Alternative Investments

12th October 2016


Some people are always looking for new ways to make money, and one of the most satisfying ways of doing it is to invest in something that’ll gain value. Alternative investments refer to anything that’s not shares, bonds, mainstream property or cash. 

Alternative investments give you the chance to invest more directly in areas of personal interest, assets generally being real-world items such as collectibles and precious metals. So here at Asda Money we’ve taken a look at some of the alternative products which are considered worthwhile investments.

Vintage Stamps

Rare stamps are one of the most well-known alternative investments, and are currently showing no signs of falling behind their competitors. By weight, rare stamps are the world’s most valuable products, with the global stamp market reportedly reaching well over £6 billion per annum. In fact, the highest price ever reached for a single stamp at auction was a staggering $9.5 million, for the British Guiana one-cent magenta. 

Stamps have always been a stable investment, and the GB250 Stamp Index has never fallen. The index shows the top 250 traded British stamps, and since its inception in 2002, it has tracked the market’s consistent year-on-year growth.

So what is it that makes a good investment-grade stamp? Authenticity, condition and rarity are the most important factors, therefore any damage, however seemingly small, can drastically affect a stamps value.

If you want to invest in stamps without buying them, alternative investment experts Stanley Gibbons offer an option to invest. By doing it this way, you can start with an initial investment of £1,000, followed by a minimum quarterly payment of £300 thereafter. It doesn’t matter if you aren’t an expert in stamps, as their expert “stock pickers” will look after every aspect of the investment for you.


Believe it or not, money really can grow on trees, if you decide to invest in a forest. Alongside the appeal of feeling like you’re doing some good by helping the environment, one of the best things about investing in a forest is that it naturally increases in size each year, without any effort involved from the investor. 

According to the IPD UK Forestry Index, UK woodland has been one of the best performing investments over the past decade. However, buying a forest will typically set you back at least £500,000, so it’s certainly not a cheap option. If you’re interested in pooling money into forestry, there are certain schemes run by companies such as Stellar Asset Management that offer this service. Minimum investments generally range from £15,000 to £30,000 for these sorts of schemes.

When it comes to making money from forestry, the strongest return on your investment is found when the land that you buy increases in value. The value of the trees planted on the land will also increase, and if any of the trees are felled for timber, the investor will receive a share of the profit.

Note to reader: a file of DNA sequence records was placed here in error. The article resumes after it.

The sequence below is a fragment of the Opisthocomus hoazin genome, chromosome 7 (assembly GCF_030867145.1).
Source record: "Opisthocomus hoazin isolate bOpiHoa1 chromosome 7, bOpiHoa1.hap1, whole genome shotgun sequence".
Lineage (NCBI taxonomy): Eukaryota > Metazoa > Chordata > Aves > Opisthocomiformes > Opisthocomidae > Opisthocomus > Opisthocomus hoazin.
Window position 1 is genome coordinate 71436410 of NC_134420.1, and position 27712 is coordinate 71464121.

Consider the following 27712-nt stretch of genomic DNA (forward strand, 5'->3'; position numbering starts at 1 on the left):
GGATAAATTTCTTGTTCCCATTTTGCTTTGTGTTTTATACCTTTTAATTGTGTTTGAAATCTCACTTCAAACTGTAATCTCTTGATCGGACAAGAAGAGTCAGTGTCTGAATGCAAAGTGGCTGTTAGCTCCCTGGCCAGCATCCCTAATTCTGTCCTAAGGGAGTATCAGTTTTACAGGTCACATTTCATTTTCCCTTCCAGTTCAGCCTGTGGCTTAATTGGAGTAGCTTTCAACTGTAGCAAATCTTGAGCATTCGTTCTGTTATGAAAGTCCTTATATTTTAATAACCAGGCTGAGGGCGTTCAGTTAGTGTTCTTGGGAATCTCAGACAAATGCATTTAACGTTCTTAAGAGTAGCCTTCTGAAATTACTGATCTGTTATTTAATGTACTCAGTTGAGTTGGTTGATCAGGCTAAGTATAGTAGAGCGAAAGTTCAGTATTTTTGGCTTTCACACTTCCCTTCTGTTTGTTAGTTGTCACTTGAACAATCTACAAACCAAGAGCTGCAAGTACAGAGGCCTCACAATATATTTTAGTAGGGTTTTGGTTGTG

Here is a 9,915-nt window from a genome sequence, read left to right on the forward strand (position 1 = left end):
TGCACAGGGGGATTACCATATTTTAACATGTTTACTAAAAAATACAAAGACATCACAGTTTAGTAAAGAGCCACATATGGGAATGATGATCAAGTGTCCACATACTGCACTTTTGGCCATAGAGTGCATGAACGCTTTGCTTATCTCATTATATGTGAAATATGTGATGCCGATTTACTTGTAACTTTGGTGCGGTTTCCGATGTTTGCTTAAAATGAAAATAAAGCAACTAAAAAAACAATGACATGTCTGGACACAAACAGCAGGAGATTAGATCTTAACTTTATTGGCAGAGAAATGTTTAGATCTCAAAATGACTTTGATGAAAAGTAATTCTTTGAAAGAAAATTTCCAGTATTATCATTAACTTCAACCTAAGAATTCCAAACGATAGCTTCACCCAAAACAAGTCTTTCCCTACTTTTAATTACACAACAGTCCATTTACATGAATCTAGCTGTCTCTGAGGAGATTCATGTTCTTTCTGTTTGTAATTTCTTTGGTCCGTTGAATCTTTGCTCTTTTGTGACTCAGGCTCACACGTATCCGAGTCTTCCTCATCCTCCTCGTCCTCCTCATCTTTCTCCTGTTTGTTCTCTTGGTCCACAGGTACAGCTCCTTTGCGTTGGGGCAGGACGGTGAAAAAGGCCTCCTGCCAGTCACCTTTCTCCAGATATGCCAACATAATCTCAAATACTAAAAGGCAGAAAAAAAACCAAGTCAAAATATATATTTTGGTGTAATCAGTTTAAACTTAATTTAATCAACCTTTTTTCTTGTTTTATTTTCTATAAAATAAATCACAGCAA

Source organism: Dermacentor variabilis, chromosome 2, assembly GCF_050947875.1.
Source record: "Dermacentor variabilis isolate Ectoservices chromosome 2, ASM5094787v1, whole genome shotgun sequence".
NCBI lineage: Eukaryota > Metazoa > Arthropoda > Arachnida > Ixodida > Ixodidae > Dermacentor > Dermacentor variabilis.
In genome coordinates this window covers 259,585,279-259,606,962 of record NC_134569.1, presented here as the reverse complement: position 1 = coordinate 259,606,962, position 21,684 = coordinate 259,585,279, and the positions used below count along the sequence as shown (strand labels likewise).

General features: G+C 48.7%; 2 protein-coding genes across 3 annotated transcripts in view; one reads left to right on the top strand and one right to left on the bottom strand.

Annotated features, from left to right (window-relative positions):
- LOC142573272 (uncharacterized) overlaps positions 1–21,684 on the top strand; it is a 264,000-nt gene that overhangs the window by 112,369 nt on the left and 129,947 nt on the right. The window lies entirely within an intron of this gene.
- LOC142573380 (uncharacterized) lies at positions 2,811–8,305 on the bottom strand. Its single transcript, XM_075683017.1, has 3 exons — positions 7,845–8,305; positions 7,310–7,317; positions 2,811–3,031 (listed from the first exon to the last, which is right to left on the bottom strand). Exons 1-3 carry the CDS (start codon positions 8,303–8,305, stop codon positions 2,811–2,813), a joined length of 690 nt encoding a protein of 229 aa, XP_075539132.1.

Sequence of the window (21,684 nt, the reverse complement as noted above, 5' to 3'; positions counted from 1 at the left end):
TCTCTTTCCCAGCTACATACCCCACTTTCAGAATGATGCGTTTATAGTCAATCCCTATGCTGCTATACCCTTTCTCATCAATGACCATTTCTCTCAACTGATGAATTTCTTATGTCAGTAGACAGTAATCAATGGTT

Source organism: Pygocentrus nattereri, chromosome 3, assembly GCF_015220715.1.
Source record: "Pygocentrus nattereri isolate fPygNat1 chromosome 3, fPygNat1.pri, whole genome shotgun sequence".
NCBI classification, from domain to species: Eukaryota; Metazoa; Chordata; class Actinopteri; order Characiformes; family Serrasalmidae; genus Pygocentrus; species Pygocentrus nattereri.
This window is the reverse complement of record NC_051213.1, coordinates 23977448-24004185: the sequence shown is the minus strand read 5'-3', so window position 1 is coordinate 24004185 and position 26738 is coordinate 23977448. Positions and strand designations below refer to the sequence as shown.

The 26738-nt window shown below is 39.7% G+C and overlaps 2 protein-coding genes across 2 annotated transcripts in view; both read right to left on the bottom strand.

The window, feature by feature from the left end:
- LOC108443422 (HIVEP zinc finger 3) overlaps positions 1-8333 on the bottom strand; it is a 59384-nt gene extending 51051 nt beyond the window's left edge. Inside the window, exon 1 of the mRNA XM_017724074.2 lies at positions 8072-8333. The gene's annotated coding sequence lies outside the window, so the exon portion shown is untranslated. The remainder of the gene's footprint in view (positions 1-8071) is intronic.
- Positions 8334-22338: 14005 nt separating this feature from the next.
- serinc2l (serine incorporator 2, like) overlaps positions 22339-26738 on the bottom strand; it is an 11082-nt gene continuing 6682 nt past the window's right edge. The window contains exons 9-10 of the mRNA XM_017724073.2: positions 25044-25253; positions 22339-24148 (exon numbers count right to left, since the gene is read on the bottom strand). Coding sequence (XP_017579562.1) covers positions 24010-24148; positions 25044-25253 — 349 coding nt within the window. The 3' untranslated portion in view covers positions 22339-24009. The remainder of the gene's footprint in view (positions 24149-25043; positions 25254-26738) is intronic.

The wine market has remained stable for a long time, so whether you decide to invest in a rare bottle, case, or an entire cellar, you can almost guarantee decent low-risk returns. Depending on your wine knowledge and preference, wine can be purchased either independently, at a fine wine auction, via a merchant, or through a trader.

Due to the sheer variety of wines out there, you’d be forgiven for feeling unsure about where is best to start. Traditionally, if you were looking to make a good investment you would’ve been limited to wines from the Bordeaux region, such as Château Lafite and Château Latour. However, according to the Liv-Ex Fine Wine 1000 Index, recently wines from Burgundy, Champagne, the Rhone, and even Italy have been doing extremely well in terms of investment value.

If you’re serious about investing in wine and decide to go through a wine merchant, you will typically need at least £5,000 to £10,000 to get started. Even if you don’t choose to go through a merchant, it’s always advisable to get an expert opinion before you go ahead with the purchase.

It’s also worth knowing that fine wine investment is often referred to as being tax-free, which is because it’s exempt from Capital Gains Tax. Whilst wine is definitely more tax efficient than some other forms of investment, we recommend consulting with a tax adviser before you make any decisions.

Fine Art

Investing in fine art has a number of appealing factors, and buying a painting that you’re passionate about can give you a lot of pleasure over the years that you own it. The longer you keep a piece of art, the more valuable it tends to be, although this type of investment definitely needs to be handled with caution.

Fine art auctions attract a lot of interest and continue to increase in popularity. Christies, one of the main global auction houses, reported recently that almost twenty percent of their bidders were new clients, and the actual total number of registered bidders has more than doubled over the last decade. This shows that if you’re intending on investing in a piece of fine art, now is the time to do it.

Last year, figures from the European Fine Art Foundation showed that the market was booming, as 2014’s sales reached a record £37bn. An oil painting by French Post-Impressionist artist Paul Gauguin titled ‘When Will You Marry?’ sold for almost $300m, the highest price ever paid for a work of art.

If you're intending to buy a piece of fine art as an investment, it’s important to choose a popular style or artist, so that when it comes to selling it people are interested. However, because art is such a personal choice, and you’re likely to hang onto it for a long time, be certain that whatever you choose is something you really like.

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